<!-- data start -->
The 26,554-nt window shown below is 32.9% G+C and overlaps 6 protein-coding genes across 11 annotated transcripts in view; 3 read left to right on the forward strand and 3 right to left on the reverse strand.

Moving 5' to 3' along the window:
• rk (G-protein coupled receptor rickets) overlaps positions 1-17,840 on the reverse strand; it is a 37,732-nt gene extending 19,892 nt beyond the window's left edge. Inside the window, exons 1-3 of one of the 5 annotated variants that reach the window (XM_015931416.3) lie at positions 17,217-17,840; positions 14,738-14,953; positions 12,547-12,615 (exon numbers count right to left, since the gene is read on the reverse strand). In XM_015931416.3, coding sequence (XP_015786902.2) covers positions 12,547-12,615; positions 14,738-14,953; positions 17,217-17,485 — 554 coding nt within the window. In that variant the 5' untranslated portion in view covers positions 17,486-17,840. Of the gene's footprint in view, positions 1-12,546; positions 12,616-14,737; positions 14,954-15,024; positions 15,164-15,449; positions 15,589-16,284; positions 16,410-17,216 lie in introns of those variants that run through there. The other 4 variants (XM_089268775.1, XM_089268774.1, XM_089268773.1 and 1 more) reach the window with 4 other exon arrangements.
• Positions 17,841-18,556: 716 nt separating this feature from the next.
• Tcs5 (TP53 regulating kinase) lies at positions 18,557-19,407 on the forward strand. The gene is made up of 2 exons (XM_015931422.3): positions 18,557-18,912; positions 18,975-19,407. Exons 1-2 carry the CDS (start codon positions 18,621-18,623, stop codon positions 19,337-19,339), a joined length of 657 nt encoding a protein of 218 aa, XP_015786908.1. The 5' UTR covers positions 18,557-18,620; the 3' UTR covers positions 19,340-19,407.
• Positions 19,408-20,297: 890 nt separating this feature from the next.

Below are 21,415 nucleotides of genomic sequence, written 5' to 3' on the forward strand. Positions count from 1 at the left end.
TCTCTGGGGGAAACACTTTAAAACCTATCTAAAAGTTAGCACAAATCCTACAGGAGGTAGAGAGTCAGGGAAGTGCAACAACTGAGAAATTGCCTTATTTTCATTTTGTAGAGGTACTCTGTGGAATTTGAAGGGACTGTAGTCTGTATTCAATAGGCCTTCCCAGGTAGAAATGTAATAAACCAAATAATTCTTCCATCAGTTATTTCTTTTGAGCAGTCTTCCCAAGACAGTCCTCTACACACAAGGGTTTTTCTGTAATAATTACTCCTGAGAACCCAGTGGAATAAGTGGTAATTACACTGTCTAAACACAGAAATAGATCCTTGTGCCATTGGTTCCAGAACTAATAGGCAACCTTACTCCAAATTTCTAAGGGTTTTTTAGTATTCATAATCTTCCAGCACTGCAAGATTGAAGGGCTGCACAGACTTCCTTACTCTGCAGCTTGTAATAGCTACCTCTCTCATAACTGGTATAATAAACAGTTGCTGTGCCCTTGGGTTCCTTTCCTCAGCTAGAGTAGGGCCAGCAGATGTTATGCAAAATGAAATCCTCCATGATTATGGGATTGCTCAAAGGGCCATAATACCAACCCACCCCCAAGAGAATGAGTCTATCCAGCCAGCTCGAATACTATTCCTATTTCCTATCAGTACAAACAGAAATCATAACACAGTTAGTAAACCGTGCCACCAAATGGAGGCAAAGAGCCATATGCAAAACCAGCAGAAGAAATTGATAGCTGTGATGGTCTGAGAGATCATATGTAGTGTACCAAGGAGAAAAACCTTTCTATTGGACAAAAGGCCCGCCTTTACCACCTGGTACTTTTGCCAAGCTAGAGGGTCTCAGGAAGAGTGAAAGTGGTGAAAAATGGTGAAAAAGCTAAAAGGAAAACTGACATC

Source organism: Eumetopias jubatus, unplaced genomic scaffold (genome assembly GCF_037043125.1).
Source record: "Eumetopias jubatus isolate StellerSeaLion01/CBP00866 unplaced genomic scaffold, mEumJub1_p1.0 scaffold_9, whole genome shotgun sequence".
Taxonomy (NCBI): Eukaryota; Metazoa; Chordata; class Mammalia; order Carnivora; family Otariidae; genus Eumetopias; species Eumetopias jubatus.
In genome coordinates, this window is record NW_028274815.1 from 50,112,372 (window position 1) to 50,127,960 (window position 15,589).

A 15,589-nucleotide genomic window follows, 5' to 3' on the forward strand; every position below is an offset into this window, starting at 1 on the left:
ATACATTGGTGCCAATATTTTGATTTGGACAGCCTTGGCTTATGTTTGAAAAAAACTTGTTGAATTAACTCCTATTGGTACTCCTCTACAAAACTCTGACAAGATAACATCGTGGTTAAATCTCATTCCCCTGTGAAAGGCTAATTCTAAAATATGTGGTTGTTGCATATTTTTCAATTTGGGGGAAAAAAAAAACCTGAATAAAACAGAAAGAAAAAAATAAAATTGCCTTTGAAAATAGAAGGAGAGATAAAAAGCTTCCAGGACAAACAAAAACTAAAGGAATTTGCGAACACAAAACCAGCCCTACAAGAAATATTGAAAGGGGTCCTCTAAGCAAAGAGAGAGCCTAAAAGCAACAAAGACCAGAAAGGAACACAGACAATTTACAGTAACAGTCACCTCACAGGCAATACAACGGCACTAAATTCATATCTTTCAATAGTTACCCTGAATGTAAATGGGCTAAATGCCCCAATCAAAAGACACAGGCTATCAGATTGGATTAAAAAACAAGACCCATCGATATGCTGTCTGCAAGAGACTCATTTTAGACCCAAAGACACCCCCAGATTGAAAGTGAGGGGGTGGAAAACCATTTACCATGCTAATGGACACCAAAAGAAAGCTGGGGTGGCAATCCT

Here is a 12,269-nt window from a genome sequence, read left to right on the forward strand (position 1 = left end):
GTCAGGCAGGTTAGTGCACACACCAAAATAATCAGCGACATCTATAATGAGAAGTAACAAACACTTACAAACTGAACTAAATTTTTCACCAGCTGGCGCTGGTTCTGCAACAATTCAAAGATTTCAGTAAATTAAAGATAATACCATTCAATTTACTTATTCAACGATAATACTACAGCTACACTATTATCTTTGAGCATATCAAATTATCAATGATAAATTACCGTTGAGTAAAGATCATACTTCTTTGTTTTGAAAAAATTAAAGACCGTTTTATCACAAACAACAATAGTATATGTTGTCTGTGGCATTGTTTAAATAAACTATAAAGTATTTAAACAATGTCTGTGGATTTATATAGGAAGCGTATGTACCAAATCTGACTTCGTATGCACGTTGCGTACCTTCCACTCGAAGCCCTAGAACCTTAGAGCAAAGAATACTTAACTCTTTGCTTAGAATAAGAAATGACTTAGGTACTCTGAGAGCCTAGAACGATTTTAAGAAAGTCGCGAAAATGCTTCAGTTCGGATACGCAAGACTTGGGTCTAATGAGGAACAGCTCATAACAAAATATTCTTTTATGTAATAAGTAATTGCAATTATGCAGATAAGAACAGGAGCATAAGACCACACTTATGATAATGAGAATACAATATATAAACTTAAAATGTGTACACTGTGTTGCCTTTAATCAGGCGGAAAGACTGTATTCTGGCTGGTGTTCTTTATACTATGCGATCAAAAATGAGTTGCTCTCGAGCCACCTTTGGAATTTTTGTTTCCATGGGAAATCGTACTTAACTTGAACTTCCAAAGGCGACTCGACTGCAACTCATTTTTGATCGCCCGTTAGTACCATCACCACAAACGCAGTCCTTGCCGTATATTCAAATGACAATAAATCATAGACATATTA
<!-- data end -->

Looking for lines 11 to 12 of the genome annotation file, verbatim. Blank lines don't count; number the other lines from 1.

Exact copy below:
Taxonomy (NCBI): Eukaryota; Metazoa; Chordata; class Mammalia; order Carnivora; family Otariidae; genus Eumetopias; species Eumetopias jubatus.
In genome coordinates, this window is record NW_028274815.1 from 50,112,372 (window position 1) to 50,127,960 (window position 15,589).